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Newspaper Page Text
"SQUAW MAN" CAN'T TALK TO CHILDREN
iTwo of the Motherless Children Whose Language Means Nothing to the
' Sorrowing Father.
Togiak Bay, Alaska, March 21.
Trader Bartlett of Togiak is a man
who has expected little of life. And
he got just about what he demanded.
Trader Bartlett married an Eski
mo, like many, men in th lonely
north. Those who .do not marry call
these others "squaw men," though
there is no opprobrium in the term.
His wife was a faithful, if unde
monstrative mate. She cooked and
stitched and kept the humble home
It was what Trader Bartlett ex
pected. That was why he had settled
down there after years 'of-roving the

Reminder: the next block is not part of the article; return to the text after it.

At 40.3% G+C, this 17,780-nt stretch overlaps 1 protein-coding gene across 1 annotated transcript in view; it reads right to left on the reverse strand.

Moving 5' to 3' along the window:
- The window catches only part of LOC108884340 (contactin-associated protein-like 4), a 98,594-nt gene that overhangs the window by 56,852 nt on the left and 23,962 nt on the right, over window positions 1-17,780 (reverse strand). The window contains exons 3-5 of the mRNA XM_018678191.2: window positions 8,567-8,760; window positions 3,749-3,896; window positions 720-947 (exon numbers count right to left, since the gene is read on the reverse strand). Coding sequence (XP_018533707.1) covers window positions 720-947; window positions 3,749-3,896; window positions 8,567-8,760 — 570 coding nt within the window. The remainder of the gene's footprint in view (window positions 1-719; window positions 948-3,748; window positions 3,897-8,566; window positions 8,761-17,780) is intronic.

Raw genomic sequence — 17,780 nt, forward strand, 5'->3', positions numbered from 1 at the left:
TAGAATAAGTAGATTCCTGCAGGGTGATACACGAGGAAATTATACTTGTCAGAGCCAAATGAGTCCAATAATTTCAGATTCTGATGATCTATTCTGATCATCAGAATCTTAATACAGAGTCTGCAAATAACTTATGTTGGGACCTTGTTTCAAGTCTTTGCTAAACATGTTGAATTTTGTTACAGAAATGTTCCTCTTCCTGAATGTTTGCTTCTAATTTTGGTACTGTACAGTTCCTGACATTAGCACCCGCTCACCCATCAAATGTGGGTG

To complete the measure, nature
gave him four children, in due time.
, In his humble -way Trader Bartlett 1
prospered. He sold bacon and beans,
sugar, flour and tea to the eager pro
spectors adventuring into the Kus
kokTfim. And if ever the lust for
quick, raw gold shook him, he mas
tered it and stayed with his store and
family. , He was content.
Like many another "squaw man,"
Bartlett never learned the language
of his mate, nor she his. Their wants
were so primitive, their association
so simple, that a few words sufficed.
The children, as they grew up,
learned only the mother's tongue.
The father spanked them at times,
played with them occasionally and
gave them an affectionate bear-hug
now and then. But to his babies he
remained a strange, silent man to
whom they could not prattle and
pour out their little joys and griefs.